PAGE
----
The Haufe-Quadrant: Company leadership is not just a managerial responsibility

This is a joint blog post by Marc Stoffel and Hermann Arnold.

 

The Haufe-Quadrant is a magnifying glass on the current challenges of company leadership: In the first part of our series we outlined our reasons for developing the Haufe-Quadrant and where the employees play a role in this model. In today’s article we go into the different options for organizational control and what these mean for the company – depending on the employee profiles you have to deal with.

 

Companies between strong leadership and laisser-faire

The Y-axis of the Haufe-Quadrant draws your focus to the leadership structures in companies. Conventional opinion says that organizations are usually led in the classical, top-down manner. Management decides; employees execute: Business strategy, new products and markets or corporate goals. What doesn’t fit in this picture are organizational forms that are self-organized, in which employees take a lot of the decisions on their own initiative. Many call it utopian, but it’s still reality in a lot of teams and companies. In addition, a lot of traditional companies feel external pressure to become more flexible and agile – and because of this try out self-organized models.

 

Let’s take a look at the Quadrant

Depending on whether the organizational design is controlled intensively by means of management control instruments or whether the employees get to play a part in shaping the company’s strategic direction, the Haufe-Quadrant has four different organizational forms: Command and control, “shadow” organization, agile networks and overstretched organization.

 

Haufe-Quadrant: The four forms of company leadership

 

Command & Control: The captain is always at the helm

Thinking at the top, doing in the ranks. We are all familiar with this tried-and-true management style, with a strong leader at the top and rigid hierarchy. This management style emerged in the course of many decades and for many years it was a guarantee of high productivity and great prosperity.

 

The task force from the “shadow” organization

If structures are too rigid and are not considered appropriate, employees withdraw into a “shadow” organization, where they pursue their own agenda – without knowledge and without – clearly the goal of the exercise – the direct influence of their superior. Interestingly, even managing directors resort to “shadow” organizations: When there’s a crisis somewhere, for instance, a task force is called up, staffed, not by employees who occupy decisive roles in the organizational chart, but by people who management knows that they will get the job done and make the problem go away.

 

Overstrained organization without leadership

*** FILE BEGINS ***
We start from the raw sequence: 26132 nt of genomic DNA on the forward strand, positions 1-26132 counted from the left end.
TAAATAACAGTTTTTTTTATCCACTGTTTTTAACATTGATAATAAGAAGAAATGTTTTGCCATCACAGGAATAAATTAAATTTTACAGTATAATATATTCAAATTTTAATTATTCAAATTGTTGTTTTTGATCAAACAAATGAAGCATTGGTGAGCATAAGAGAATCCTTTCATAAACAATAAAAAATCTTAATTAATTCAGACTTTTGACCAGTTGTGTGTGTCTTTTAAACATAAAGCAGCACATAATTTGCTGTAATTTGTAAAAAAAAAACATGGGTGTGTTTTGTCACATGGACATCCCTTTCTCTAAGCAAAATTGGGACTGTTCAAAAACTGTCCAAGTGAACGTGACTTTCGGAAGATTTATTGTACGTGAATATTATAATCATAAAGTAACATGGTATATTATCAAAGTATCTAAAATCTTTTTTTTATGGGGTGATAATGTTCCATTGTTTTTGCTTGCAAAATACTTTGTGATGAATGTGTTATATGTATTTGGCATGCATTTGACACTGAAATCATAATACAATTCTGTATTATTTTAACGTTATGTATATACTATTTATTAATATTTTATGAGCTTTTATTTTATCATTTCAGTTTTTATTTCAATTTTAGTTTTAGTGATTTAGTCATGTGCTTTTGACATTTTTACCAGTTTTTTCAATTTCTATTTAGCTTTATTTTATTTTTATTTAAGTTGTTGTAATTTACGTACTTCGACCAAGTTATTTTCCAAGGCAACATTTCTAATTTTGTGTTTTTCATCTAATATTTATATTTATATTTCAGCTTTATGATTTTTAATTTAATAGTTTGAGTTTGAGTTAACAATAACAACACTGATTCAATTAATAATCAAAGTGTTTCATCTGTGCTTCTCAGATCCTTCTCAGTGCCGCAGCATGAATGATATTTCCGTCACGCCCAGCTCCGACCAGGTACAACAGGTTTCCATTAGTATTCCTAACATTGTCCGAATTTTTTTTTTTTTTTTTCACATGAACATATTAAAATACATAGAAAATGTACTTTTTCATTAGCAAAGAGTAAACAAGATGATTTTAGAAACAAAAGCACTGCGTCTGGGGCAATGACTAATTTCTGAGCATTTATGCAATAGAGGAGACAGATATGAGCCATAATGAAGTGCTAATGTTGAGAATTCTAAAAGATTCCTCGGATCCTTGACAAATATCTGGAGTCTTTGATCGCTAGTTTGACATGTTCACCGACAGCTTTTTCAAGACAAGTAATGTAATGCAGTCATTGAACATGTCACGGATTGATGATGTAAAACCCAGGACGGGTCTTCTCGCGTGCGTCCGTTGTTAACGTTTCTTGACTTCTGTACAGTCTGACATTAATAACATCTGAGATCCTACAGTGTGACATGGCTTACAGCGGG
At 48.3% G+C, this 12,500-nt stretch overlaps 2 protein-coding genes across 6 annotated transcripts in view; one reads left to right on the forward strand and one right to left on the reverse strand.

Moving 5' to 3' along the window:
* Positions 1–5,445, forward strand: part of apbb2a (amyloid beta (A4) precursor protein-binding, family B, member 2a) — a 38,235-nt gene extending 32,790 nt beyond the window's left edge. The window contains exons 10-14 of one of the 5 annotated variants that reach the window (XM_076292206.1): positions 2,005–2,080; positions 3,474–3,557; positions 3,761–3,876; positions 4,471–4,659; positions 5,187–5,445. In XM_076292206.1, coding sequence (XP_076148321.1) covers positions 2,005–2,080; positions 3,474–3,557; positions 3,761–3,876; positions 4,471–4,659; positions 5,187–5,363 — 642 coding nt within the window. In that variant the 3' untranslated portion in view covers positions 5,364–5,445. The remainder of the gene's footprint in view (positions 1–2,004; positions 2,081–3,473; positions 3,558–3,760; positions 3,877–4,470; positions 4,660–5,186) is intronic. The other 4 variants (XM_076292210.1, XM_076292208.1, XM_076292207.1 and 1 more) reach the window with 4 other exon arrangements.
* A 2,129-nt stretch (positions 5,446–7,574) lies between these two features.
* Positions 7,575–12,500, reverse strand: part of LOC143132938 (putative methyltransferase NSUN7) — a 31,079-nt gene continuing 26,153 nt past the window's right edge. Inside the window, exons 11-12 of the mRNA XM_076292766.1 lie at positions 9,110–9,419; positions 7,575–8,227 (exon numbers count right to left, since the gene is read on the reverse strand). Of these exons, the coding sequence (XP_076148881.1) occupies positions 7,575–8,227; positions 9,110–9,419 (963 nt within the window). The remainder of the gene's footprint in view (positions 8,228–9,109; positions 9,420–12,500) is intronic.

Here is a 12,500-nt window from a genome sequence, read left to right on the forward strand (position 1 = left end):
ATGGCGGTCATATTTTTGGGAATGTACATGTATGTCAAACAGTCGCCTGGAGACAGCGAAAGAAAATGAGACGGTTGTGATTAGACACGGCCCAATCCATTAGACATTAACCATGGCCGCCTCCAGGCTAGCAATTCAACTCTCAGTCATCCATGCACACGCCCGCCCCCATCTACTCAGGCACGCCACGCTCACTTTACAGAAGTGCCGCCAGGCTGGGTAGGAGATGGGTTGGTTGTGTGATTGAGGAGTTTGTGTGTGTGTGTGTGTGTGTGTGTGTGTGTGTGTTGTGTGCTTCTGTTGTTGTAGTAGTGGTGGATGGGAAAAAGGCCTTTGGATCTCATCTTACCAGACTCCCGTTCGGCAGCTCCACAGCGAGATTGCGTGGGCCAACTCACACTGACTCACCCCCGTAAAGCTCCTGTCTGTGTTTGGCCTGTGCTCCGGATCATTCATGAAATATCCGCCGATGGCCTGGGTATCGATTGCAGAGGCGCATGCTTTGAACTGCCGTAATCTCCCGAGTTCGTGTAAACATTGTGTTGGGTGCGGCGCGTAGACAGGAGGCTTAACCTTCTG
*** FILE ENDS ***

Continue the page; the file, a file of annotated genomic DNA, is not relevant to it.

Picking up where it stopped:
With digitalization came change: The rapid pace of change and the emergence of new business models mean companies work furiously to get more agile. Whole hierarchical levels disappear; employees are supposed to organize themselves and be flexible. But what happens when employees are great “do-ers”, but not so great strategic thinkers? If there is no longer a boss to tell people what to do, and to make decisions, employees have to invest a lot more time and energy in coordinating with their colleagues in order to reach a consensus – that takes a lot of strength and can initially stretch people to breaking point.

 

Agile networks directed by the actors themselves

In every company there are teams who are already operating to an outstanding standard as agile networks. Employees take advantage of greater freedom of maneuver in order to take decisions in a self-organized fashion and to take responsibility for effective completion of their own projects. In this case it is really important that structures, rules and rituals are developed in order to facilitate appropriate decisions and labor division.

 

Where is my company situated in the Quadrant?

Many companies are tempted to answer that exciting question of where they would place themselves in the Quadrant by pointing to one of the possible organizational forms. But we are convinced that in every company all the forms exist side by side. Some areas work better with Command & Control, some teams perform better as agile networks and there are also some employees who operate in “shadow” organizations or who are overstretched. So companies should see themselves as an ellipse in this Quadrant, which marks the trajectory of a wide variety of situations in all four zones of the Quadrant.

 

If you think about your company, would you agree? Do all four organizational forms exist in your company, too?

 

Company leadership between light and dark

Next week: Read here in the third part of our series: Every company is an ellipse in the Haufe-Quadrant. But we can support all segments of the ellipse – and how do we see these segments, anyway?

 


Photo Credit:
Matthew Wiebe via Unsplash

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